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Raising The Global Ambition for Girls’ Education

Rebecca Winthrop and Eileen McGivney

The Girls’ Education Imperative

Authors

In 1948, the world’s nations came together and agreed that “everyone has a right to education,” boys and girls and rich and poor alike. This vision set forth in the Universal Declaration of Human Rights has been reinforced over the decades and today the girls who still fight to be educated are not cases for charity but actively pursuing what is rightfully theirs. In recent years, girls’ education has also received attention because, in the words of the United Nations, “education is not only a right but a passport to human development.” Evidence has been mounting on the pivotal role that educating a girl or a woman plays in improving health, social, and economic outcomes, not only for herself but her children, family, and community. Educating girls helps improve health: one study published in The Lancet, the world’s leading medical journal, found that increasing girls’ education was responsible for more than half of the reduction in child mortality between 1970 and 2009. The economic benefits are clear: former chief economist at the World Bank and United States Secretary of the Treasury Lawrence Summers concluded that girls’ education “may well be the highest-return investment available in the developing world” due to the benefits women, their families and societies reap. And because women make up a large share of the world’s farmers, improvements in girls’ education also lead to increased agricultural output and productivity.

Progress in Girls’ Education

Given the importance of girls’ education, for girls’ own dignity and rights and for a broad sweep of development outcomes, it is no surprise that global agendas have focused heavily on it. For more than two decades, girls’ education has been recognized as a global priority and incorporated into development targets, which has rallied governments, nongovernmental organizations (NGOs), foundations and international organizations. From the 1990 Education for All (EFA) Goals to the 1995 Fourth World Conference on Women in Beijing and to the 2000 Millennium Development Goals (MDGs), girls’ education has been a priority, particularly in international development communities. Perhaps the most influential of these has been the MDGs, which reinforce parts of the EFA goals by focusing two of their eight goals on education, namely on achieving universal primary education and achieving gender parity in both primary and secondary school.

Progress in enrolling children, especially girls, into primary school is seen by many as a development success story. Indeed there is much to celebrate. Since 1990, the number of girls in low-income countries enrolling in primary school has increased two-and-a-half times, from 23.6 million to nearly 63 million in 2012. This has translated into a large increase in the girl-boy ratio in low-income countries, from 82 to 95 girls per 100 boys in primary school. For low- and lower-middle-income countries combined, the number of girls enrolled reached over 200 million girls in 2012, an almost 80 percent increase, and globally two-thirds of countries have near-equal numbers of boys and girls enrolled at the primary level.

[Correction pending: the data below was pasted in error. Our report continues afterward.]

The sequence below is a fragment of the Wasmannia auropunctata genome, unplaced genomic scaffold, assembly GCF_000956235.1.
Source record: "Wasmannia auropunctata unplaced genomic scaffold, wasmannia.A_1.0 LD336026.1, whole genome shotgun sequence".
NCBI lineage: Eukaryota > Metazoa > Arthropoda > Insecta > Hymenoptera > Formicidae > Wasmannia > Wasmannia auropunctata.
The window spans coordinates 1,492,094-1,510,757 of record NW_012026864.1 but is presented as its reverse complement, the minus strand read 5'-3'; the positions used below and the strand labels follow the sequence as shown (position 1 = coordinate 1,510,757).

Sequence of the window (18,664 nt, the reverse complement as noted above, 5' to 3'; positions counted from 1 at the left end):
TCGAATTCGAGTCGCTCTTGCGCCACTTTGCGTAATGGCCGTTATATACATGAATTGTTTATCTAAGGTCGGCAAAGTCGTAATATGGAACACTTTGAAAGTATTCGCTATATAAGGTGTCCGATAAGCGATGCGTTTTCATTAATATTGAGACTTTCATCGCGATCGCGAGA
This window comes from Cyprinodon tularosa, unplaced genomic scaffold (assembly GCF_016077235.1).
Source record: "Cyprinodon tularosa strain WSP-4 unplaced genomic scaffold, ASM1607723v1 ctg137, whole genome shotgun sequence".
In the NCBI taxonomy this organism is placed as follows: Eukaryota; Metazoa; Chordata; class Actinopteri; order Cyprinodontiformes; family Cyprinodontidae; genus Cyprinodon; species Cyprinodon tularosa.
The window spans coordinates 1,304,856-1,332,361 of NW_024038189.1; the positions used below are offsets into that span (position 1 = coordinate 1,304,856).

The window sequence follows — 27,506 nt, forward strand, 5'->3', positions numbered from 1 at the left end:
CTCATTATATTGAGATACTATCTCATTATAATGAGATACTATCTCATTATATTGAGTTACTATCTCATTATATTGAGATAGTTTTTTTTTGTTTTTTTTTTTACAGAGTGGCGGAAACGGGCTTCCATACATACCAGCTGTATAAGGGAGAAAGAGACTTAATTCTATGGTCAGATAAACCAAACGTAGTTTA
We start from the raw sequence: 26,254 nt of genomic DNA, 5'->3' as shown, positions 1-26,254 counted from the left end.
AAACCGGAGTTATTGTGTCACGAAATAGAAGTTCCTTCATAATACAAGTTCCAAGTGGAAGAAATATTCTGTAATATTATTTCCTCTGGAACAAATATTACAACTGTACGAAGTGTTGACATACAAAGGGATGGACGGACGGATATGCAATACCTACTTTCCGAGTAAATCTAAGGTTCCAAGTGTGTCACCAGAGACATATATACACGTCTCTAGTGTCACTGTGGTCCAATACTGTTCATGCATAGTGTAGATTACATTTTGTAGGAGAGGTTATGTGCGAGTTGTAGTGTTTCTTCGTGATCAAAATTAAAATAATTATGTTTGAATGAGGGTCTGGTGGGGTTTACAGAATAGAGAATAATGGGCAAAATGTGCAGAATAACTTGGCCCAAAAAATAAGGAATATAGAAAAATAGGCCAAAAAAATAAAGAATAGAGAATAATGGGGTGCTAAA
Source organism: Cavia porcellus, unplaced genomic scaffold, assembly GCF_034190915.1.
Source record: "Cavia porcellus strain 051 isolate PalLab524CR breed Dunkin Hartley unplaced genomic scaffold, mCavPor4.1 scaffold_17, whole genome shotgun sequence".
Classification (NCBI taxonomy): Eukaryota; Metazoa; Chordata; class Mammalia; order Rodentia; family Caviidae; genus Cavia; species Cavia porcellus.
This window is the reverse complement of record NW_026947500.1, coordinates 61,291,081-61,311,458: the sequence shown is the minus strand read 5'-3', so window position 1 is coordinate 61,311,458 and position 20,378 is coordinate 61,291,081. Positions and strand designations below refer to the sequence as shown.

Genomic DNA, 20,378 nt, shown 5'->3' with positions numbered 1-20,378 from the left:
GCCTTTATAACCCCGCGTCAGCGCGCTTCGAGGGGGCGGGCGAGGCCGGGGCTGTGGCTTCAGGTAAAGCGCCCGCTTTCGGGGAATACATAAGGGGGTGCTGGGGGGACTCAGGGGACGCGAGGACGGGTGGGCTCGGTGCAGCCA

In 1990, in South and West Asia, there were only 74 girls enrolled in primary school for every 100 boys, but by 2012 the region had achieved equal numbers of boys and girls in school.

This progress was largely made by the leadership of developing country governments that prioritized expansion of primary schooling opportunities and by the global community’s support of governments focused on reaching the MDGs. Some of the biggest gains have been in regions struggling the most. In 1990, in South and West Asia, there were only 74 girls enrolled in primary school for every 100 boys, but by 2012 the region had achieved equal numbers of boys and girls in school. Similarly, sub-Saharan Africa, which had the lowest levels of girls in school in 1990, has experienced marked improvement, with the girl-boy ratio increasing from 83 to 92 girls per 100 boys in primary school.

The focus on getting girls into school has helped close gender gaps in relation to other factors too, such as wealth and location of residence. The fact that family income and urban or rural locality are now the most likely indicators of school enrollment is a big victory for girls’ education. The World Inequality Database on Education (WIDE) shows that in India, for example, 38 percent of girls and 25 percent of boys of primary school age were not in school in 1992. By 2005, that gap had narrowed to 24 percent of girls and 22 percent of boys. However, today the gap between the richest and poorest children’s attendance is much starker—37 percent of children from the poorest 20 percent of families versus just 11 percent of the richest 20 percent are out of school. And in many areas, girls actually outpace boys, especially at higher levels of education. In one third of countries, there are now more girls than boys enrolled in secondary school. Also, girls often do better once in school, with boys making up 75 percent of grade-repeaters in primary school.

Girls Education Figure 2

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